Part I – Epona: Goddess of Horses
Writing the Eagles and Dragons series has been a fantastic and exciting adventure thus far, for me and for the characters inhabiting this world. And with each new book, I’ve tried to explore new realms, new areas of thought and belief, and to plumb new depths of the human experience.
In Warriors of Epona Lucius Metellus Anguis’ journey leads him down a very different path to a place that is both beautiful and terrifying.
I do hope that you enjoy the next phase in this adventure.
In Part I of The World of Warriors of Epona, I want to introduce you to a new character in the series, a goddess.
In Warriors of Epona Lucius has started the next phase of his military career as the praefectus of a Sarmatian cavalry ala. To read more about the Sarmatians, CLICK HERE.
Originally, Epona was a Celtic horse goddess, and some believe that her worship spread out from Alesia, in Gaul, at the time of Caesar’s conflict there with the Celtic war leader, Vercingetorix.
The interesting thing about Epona is that she came to be widely worshiped by Romans as well. This was a truly unique circumstance for a Celtic goddess, for worship of such deities was usually local in nature, and then they were often combined with a Roman god (for example the worship of Sulis Minerva at Bath).
However, the worship of Epona spread across the Roman Empire, especially among cavalrymen, and dedicatory inscriptions and altars to her have been found largely along the Rhine and Danube frontiers, but also in Gaul and Britannia.
She was also associated with plenty, and some of the few representations that survive show her holding sheaves of wheat. She was also associated with apples.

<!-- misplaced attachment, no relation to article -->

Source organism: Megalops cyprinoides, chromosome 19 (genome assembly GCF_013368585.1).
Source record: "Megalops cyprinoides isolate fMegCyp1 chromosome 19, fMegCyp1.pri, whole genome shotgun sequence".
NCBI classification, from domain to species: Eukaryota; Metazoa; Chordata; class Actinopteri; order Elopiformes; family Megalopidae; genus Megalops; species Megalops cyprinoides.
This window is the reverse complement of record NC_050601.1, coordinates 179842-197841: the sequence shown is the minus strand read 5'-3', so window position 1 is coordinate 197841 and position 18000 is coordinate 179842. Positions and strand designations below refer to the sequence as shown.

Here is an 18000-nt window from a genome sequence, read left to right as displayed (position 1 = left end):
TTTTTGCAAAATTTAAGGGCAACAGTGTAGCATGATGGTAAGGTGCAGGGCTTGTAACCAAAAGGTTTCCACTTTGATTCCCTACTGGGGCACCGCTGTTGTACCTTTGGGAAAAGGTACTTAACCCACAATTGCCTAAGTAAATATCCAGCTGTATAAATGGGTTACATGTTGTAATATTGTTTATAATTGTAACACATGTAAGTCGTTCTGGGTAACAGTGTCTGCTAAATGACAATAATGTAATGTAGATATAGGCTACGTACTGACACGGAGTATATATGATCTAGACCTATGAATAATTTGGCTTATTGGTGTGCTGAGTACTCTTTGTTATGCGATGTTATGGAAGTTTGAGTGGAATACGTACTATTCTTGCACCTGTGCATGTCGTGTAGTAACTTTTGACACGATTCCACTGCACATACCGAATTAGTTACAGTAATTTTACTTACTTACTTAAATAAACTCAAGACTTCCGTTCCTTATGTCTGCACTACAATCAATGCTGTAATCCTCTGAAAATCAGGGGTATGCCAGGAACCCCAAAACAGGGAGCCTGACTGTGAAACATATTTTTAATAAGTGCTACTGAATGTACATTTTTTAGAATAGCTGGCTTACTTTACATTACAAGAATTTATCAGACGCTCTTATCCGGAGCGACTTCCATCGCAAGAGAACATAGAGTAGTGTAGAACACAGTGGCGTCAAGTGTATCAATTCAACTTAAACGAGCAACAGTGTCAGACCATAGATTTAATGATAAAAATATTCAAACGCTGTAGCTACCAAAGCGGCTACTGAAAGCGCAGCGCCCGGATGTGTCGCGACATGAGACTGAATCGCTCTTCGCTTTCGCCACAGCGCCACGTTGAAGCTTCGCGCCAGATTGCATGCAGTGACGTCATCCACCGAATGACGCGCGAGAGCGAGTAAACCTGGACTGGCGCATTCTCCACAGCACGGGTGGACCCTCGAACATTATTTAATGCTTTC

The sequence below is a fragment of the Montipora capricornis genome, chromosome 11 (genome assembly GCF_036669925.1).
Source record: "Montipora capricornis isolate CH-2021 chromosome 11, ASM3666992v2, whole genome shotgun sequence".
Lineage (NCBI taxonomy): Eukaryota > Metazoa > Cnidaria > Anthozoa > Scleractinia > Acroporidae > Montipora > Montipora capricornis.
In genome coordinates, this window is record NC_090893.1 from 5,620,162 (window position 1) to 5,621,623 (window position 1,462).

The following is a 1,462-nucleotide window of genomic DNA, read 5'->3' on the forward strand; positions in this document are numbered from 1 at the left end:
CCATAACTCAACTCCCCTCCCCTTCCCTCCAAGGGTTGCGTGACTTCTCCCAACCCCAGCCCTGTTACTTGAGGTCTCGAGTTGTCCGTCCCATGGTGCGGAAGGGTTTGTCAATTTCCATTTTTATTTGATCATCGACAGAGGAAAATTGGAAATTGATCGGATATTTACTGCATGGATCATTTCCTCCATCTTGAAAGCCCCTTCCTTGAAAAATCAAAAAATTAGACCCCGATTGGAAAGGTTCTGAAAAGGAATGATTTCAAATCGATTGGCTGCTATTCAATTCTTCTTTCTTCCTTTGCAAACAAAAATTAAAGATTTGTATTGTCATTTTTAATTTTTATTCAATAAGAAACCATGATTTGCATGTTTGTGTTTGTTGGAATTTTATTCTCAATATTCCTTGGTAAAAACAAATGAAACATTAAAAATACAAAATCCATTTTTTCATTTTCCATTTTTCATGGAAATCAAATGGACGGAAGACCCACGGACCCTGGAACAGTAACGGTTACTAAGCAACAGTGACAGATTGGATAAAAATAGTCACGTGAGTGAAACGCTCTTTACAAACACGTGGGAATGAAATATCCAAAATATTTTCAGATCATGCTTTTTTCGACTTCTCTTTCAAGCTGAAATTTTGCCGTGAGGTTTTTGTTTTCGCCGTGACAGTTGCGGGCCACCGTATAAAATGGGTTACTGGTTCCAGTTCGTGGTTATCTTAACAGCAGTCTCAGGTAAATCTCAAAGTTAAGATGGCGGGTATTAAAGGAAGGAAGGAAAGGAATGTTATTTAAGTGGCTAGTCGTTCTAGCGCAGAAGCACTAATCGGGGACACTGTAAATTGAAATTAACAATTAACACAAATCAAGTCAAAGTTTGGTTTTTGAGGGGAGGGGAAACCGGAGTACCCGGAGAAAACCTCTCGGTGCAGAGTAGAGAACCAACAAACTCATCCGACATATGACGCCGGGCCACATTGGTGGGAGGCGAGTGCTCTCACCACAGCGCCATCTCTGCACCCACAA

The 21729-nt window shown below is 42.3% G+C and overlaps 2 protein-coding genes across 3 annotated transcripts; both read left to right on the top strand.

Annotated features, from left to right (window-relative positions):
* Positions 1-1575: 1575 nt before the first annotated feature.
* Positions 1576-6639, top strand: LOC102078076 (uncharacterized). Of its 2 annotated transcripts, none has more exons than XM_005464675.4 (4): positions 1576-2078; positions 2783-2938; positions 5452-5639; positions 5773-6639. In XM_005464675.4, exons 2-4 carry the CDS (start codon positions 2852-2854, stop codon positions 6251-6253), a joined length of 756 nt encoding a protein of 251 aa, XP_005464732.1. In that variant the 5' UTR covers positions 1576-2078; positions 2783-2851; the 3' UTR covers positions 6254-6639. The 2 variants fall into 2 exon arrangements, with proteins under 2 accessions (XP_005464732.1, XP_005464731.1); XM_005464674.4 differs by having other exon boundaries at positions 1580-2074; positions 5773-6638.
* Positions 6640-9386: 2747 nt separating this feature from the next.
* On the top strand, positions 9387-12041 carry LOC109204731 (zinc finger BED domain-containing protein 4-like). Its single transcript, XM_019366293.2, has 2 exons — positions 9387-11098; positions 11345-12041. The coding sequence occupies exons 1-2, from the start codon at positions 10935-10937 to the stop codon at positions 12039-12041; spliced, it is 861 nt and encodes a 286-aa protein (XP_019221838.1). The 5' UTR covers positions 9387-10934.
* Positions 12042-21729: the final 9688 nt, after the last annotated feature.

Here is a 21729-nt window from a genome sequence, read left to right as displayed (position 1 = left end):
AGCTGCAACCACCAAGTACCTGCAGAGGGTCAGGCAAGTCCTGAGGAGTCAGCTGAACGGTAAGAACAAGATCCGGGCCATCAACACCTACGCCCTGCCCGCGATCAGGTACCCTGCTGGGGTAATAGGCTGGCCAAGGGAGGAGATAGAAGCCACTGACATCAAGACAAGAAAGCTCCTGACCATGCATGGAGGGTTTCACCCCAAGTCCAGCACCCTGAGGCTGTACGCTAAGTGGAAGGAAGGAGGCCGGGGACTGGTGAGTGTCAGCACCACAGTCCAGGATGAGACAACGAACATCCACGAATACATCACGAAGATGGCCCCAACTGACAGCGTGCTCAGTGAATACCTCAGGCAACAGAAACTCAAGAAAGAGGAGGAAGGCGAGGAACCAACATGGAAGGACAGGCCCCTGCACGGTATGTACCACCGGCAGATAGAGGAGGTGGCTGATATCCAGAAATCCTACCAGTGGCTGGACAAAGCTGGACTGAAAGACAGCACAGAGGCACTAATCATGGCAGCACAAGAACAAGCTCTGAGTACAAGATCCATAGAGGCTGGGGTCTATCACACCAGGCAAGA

The Roman festival of Epona was celebrated on December 18th.
I have always been drawn to Epona since I read the Mabinogion, the compilation of early Welsh tales, or ‘Triads’. In the tale Pwyll, Prince of Dyfed, the otherworldly woman, Rhiannon, is a reflection of the Goddess Epona, riding a brilliant white horse, followed by three white, red-eared hounds, and of course the birds of Rhiannon.
In Warriors of Epona, I chose to portray the goddess, who is Lucius’ new protector, as Rhiannon is portrayed in the Welsh Triads. If you have never read Pwyll, Prince of Dyfed, I highly recommend it as it beautifully portrays some of the strongest archetypes of ancient Celtic myth.
Here is an excerpt from Pwyll, Prince of Dyfed:
Once upon a time he [i.e. Pwyll] was in Arbeth, a chief court of his, with a feast laid out and great hosts of men all around him. After the first course, Pwyll got up to go for a walk and made for the top of a mound which was above the court and was called Gorsedd Arbeth.
‘Lord’, said one of the court ‘it is a peculiarity of the mound that whatever high-born man might sit upon it, he will not go away without one of two things: either wounds or blows, or his witnessing a marvel.’
‘I have no fear of wounds or blows in the midst of this host. A marvel, however, I would be glad to see. I will go,’ he continued ‘ and sit on this mound’. And he went to sit on the mound.
As they were seated, they could see a woman on a large stately pale-white horse, a garment of shining gold brocaded silk about her, making her way along the track which went past the mound. The horse had an even, leisurely pace; and she was drawing level with the mound it seemed to all those who were watching her.